Some extinct species left copious fossil remnants of their existence. Ammonites—an extinct sort of cephalopod—are one such instance. From the Devonian by way of the Paleocene, wherever historical seas as soon as lined Earth, one can often discover their coiled shells. So yet another exquisitely preserved ammonite isn’t essentially an enormous deal.
With the exception, maybe, of 1 intact instance discovered within the Posidonienschiefer Formation in Germany, the place most ammonite shells are flattened and fragmentary. Now, a long time after its unique discovery, scientists have taken a extra cautious have a look at the well-preserved ammonite and the fossil fish it was seemingly nestled towards. What they discovered shocked them: the fish had really swallowed the big ammonite—one thing we’ve by no means seen earlier than, even in fossils of a lot bigger marine species that we all know tried to feed on ammonites.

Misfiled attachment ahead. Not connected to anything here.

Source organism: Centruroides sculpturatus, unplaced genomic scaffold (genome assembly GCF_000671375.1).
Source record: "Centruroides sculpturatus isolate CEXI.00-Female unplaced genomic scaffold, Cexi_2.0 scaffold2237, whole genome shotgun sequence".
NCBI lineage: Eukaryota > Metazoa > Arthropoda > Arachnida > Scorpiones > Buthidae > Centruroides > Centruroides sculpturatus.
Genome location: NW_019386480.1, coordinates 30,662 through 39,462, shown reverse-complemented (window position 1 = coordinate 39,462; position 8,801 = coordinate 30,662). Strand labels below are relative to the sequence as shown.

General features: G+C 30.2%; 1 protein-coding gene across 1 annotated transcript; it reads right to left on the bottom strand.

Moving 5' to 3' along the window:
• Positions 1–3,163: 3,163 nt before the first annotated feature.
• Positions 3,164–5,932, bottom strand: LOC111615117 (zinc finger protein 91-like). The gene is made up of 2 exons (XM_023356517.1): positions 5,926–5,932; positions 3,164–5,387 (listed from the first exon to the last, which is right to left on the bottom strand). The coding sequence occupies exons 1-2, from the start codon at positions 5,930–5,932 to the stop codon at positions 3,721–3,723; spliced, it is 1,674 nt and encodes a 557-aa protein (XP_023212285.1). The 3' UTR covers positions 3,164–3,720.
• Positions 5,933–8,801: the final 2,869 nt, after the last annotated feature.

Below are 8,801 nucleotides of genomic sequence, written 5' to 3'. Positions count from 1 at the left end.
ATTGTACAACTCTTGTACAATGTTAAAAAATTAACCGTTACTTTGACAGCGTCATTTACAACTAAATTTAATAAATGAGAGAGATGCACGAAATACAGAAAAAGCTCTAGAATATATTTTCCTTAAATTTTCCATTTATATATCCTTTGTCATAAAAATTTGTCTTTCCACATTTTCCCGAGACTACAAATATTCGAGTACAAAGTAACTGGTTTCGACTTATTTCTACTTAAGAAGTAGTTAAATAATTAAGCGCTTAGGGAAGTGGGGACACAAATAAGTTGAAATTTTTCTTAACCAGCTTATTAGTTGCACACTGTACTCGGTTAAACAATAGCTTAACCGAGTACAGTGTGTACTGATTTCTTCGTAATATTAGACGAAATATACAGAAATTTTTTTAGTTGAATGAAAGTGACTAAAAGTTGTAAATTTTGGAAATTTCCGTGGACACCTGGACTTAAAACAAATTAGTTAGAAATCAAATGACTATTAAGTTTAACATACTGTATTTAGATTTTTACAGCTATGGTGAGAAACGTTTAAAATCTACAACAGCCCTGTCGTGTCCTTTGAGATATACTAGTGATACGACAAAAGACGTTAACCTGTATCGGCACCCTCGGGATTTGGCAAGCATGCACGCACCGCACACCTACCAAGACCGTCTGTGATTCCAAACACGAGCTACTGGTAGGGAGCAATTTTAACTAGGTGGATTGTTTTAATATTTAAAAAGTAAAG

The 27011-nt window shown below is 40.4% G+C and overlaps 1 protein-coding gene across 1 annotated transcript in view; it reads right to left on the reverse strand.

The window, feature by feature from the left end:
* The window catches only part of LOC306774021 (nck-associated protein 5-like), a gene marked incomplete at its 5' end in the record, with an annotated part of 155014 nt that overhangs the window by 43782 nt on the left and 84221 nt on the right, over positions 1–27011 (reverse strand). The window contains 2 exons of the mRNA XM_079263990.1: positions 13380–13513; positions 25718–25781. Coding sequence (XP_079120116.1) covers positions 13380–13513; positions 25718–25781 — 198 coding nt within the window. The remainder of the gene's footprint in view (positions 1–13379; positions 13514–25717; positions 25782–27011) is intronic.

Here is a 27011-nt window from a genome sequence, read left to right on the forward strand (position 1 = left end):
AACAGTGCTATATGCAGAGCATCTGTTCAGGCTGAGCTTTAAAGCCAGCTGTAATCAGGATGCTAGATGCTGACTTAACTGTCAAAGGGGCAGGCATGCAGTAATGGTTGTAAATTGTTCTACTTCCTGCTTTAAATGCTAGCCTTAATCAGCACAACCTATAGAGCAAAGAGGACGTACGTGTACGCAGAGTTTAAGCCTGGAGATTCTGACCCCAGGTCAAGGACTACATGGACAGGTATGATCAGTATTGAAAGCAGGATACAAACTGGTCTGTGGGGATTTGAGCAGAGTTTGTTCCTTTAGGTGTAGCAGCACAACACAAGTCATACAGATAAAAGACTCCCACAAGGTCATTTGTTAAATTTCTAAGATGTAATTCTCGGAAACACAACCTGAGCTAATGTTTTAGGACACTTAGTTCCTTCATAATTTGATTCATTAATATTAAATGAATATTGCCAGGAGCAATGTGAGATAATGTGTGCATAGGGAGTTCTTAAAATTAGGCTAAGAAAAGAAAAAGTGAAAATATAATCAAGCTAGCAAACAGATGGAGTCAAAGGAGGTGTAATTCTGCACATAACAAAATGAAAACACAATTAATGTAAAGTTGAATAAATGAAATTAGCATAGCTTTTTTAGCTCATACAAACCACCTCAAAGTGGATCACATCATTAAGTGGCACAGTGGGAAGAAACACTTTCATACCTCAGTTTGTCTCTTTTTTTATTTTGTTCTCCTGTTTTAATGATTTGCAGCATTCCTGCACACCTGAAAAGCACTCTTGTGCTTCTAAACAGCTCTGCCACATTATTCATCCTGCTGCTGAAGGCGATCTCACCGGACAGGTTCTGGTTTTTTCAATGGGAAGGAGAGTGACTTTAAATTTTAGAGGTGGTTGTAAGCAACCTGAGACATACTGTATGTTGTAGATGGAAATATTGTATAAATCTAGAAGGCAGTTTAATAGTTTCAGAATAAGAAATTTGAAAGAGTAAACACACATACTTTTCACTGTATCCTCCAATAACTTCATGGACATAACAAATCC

It didn’t work out nicely for the fish. The dimensions of the ammonite might have brought about the fish to drown, or it might have blocked its digestive tract, inflicting inside bleeding. Drifting right down to the seafloor, the fish was finally buried and fossilized, preserving that ammonite—together with details about the ecosystem it and the fish inhabited—for over 170 million years.
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